Hydronic HVAC systems use water to transport energy throughout a building for the purposes of occupant comfort. Once the system is initially filled, except for occasional leaks or losses during equipment maintenance, that original water stays within the piping system and is re-circulated and reused continually. Typically, the water is fed to the building from the municipality system, and, depending on the water chemistry, some chemical treatment may be required. But with EVERY hydronic system, the system fill pressure must be set and the air must be purged. To do this, you need the following components:
- Air Vents: Automatic and manual, these should be installed at the air separator and at every high point in the piping system.
- Air Separator: Install at the lowest pressure point of the system, usually on the suction side of the system pumps.
- Make-Up Water (MUW) Assembly: The link between the hydronic system and the domestic water feed. The MUW assembly includes a Pressure Reducing Valve (PRV), a Pressure Relief Valve, and full size bypass piping for use during initial system fill. Usually connects to the hydronic system at the air separator inlet (lowest pressure point and remove air as quickly as possible).
- Pressure Reducing Valve (PRV): Mentioned above as part of the MUW assembly, the PRV must be set to a pressure that ensures 5-psig of positive pressure at the top of the system. This keeps the system full water, purges out the air, and ensures the pumps have a constant pressure at their suction.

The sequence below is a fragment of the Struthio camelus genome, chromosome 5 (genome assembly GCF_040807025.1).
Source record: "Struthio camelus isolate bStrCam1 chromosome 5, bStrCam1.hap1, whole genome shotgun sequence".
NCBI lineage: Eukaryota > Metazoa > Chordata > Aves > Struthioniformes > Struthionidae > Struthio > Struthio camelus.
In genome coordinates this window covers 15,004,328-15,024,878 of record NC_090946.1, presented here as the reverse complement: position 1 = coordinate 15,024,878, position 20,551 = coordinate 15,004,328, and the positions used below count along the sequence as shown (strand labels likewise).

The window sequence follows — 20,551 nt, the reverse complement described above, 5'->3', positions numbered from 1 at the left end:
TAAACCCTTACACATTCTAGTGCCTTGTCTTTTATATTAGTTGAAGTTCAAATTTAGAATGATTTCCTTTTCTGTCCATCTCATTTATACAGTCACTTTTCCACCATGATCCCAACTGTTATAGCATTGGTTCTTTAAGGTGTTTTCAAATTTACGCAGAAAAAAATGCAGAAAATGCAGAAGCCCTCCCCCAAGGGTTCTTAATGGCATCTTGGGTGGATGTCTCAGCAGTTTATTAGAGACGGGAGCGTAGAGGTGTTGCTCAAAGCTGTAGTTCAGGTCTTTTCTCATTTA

Air in a hydronic system is bad news because 1) dissolved air in the water will corrode/rust any piping or equipment made of ferrous materials and 2) free air within the piping will prevent flow, either partially or fully. Air lock within a piping system can stop flow as effectively as a closed valve. Dissolved air also hinders the heat transfer properties of water!
A common mistake we see, especially on variable speed (VFD) pumping systems, is increasing the pump speed to ensure flow at the highest point in the system. (The “highest point” does not necessarily mean the “farthest point.") In one example, there was an air handling unit (AHU) on the roof of a three-story school building, located above the mechanical room. The contractor increased the pump speed to force water through the starved coil, but it did not work. The AHU still had insufficient flow, and the VFD began “hunting” (oscillating speeds). The PRV in the first floor mechanical room was set to 12-psig. For this three-story building, the vertical height to the AHU on the roof was 40-feet. So, 17.3-psig was needed to get water to the top of the system. Add 5-psig to ensure positive air purge pressure. The PRV setting was adjusted to 23-psig and the flow issue at the AHU disappeared.
HVAC pumps are typically meant to circulate and not boost water. So, if you are having flow issues at the top of your hydronic system, make sure the PRV has been set appropriately. Proper PRV settings at the MUW assembly, a good air separator, and venting at piping high points will help ensure proper flow and operation of your hydronic HVAC system. As always, if you need help determining what equipment you need to properly run your system, please contact your local manufacturer's representative for engineering assistance.